Minborg

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Sunday, December 4, 2016

Creating Maps With Named Lambdas


The Magical Map

Wouldn't it be great if we could create Java maps like this?

Map<String, Integer> map = mapOf(
      one -> 1,
      two -> 2
);

Map<String, String> map2 = mapOf(
      one -> "eins",
      two -> "zwei"
);



Well, we can! Read this post and learn more about lambdas and how we can get the name of their parameters.

The solution

By introducing the following interface we get the functionality above.

public interface KeyValueStringFunction<T> extends Function<String, T>, Serializable {

    default String key() {
        return functionalMethod().getParameters()[0].getName();
    }

    default T value() {
        return apply(key());
    }

    default Method functionalMethod() {
        final SerializedLambda serialzedLabmda = serializedLambda();
        final Class<?> implementationClass = implementationClass(serialzedLabmda);
        return Stream.of(implementationClass.getDeclaredMethods())
            .filter(m -> Objects.equals(m.getName(), serialzedLabmda.getImplMethodName()))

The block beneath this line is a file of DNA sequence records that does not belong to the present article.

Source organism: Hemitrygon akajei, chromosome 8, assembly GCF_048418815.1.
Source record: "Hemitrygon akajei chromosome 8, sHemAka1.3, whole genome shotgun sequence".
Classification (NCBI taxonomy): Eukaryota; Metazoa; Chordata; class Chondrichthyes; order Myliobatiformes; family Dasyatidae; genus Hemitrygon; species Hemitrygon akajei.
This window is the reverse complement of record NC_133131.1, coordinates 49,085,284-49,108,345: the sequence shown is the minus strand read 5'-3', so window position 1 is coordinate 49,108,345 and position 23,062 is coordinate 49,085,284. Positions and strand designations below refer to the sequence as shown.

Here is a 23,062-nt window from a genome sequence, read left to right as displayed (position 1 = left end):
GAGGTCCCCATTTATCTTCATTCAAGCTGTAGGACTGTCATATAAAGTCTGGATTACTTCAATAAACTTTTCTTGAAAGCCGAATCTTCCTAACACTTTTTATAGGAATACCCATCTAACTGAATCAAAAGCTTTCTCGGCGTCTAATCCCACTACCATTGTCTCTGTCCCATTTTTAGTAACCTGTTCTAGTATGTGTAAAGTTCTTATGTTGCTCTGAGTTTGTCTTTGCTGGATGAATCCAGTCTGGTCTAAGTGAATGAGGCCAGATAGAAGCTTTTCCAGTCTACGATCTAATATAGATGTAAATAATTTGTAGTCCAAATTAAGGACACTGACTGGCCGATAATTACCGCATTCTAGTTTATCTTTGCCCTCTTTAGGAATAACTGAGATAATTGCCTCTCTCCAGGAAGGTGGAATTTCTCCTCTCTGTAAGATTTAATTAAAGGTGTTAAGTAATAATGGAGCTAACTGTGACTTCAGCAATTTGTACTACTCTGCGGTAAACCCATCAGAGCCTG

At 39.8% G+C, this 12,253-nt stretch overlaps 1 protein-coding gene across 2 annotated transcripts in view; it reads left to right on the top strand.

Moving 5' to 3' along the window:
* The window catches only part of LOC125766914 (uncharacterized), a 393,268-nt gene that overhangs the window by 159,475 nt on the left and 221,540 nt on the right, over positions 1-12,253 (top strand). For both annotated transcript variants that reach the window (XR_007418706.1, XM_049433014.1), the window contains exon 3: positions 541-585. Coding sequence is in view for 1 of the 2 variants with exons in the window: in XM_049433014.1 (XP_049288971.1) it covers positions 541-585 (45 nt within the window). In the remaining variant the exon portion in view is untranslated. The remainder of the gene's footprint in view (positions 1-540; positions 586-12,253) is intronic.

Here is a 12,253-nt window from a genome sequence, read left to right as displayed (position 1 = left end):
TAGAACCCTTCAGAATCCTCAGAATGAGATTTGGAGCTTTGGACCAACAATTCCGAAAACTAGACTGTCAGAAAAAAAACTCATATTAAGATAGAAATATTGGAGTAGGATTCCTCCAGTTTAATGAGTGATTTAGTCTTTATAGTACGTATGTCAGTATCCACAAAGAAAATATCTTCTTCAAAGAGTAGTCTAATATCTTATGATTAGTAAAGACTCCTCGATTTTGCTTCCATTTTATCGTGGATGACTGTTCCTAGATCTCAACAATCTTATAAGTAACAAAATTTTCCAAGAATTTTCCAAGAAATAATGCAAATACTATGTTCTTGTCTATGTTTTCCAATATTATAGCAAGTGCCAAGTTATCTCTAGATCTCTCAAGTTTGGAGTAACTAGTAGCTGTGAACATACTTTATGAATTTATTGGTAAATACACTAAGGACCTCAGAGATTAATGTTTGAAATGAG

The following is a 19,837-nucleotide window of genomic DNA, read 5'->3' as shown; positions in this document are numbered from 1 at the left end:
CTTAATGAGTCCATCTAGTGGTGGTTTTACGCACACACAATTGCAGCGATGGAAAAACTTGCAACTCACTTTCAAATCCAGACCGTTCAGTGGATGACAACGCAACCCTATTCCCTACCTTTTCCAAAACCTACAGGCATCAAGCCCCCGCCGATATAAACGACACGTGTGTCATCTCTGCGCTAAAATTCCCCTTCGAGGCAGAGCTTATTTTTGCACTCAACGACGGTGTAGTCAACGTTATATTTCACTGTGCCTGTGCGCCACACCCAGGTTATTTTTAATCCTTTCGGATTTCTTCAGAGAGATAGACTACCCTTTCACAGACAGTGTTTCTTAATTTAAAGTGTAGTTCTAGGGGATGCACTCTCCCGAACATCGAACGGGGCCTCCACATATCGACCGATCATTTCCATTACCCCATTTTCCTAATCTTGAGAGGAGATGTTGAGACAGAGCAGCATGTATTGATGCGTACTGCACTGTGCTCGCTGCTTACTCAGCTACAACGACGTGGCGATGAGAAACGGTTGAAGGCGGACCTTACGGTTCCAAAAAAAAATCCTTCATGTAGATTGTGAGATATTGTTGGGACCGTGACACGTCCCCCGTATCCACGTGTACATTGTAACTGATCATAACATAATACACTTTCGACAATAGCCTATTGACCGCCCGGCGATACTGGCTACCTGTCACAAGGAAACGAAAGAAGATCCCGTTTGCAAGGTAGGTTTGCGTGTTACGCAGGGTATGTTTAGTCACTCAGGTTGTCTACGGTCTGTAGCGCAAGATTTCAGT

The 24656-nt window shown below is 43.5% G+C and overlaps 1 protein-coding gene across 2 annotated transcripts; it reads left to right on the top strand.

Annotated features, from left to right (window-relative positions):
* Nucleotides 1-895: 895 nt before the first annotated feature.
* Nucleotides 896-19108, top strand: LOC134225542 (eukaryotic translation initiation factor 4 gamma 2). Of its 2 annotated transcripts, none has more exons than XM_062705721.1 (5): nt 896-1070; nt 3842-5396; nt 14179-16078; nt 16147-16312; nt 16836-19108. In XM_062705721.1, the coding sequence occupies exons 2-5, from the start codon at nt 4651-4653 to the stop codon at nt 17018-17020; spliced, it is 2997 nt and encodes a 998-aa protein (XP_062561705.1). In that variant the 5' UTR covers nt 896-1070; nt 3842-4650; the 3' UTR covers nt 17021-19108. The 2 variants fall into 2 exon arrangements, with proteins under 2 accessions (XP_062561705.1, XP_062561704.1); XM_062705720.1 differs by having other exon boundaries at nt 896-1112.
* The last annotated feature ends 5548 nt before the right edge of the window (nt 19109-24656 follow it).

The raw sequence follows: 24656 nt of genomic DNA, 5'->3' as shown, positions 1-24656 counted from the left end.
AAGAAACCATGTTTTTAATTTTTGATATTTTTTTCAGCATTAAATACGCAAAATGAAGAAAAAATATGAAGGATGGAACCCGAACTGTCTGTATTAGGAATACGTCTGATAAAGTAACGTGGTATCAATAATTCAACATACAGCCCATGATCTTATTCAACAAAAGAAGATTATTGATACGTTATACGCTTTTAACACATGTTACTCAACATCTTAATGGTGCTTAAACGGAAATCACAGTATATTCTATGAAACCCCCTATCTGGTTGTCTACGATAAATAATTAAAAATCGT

.findFirst()
            .orElseThrow(RuntimeException::new);
    }

    default Class<?> implementationClass(SerializedLambda serializedLambda) {
        try {
            final String className = serializedLambda.getImplClass().replaceAll("/", ".");
            return Class.forName(className);
        } catch (Exception e) {
            throw new RuntimeException(e);
        }
    }

    default SerializedLambda serializedLambda() {
        try {
            final Method replaceMethod = getClass().getDeclaredMethod("writeReplace");
            replaceMethod.setAccessible(true);
            return (SerializedLambda) replaceMethod.invoke(this);
        } catch (Exception e) {
            throw new RuntimeException(e);
        }
    }

    @SafeVarargs
    static <V> Map<String, V> mapOf(KeyValueStringFunction<V>... mappings) {
        return Stream.of(mappings).collect(toMap(KeyValueStringFunction::key, KeyValueStringFunction::value));
    }

}

Limitations

We can only create maps with keys that are of type String (or anything super String like CharSequence, Serializable or Comparable<String>) because obviously lambda names are strings.

We must use a Java version that is higher than Java 8u80 because it was at that time lambda names could be retrieved run-time.

The most annoying limitation is that we have to compile (i.e. "javac") our code with the "-parameter" flag or else the parameter names will not be included in the run time package (e.g. JAR or WAR). We can do this automatically by modifying our POM file like this:

          <plugin>
                <groupId>org.apache.maven.plugins</groupId>
                <artifactId>maven-compiler-plugin</artifactId>
                <version>3.5.1</version>
                <configuration>
                    <source>1.8</source>
                    <target>1.8</target>
                    <compilerArgs>
                        <arg>-Xlint:all</arg>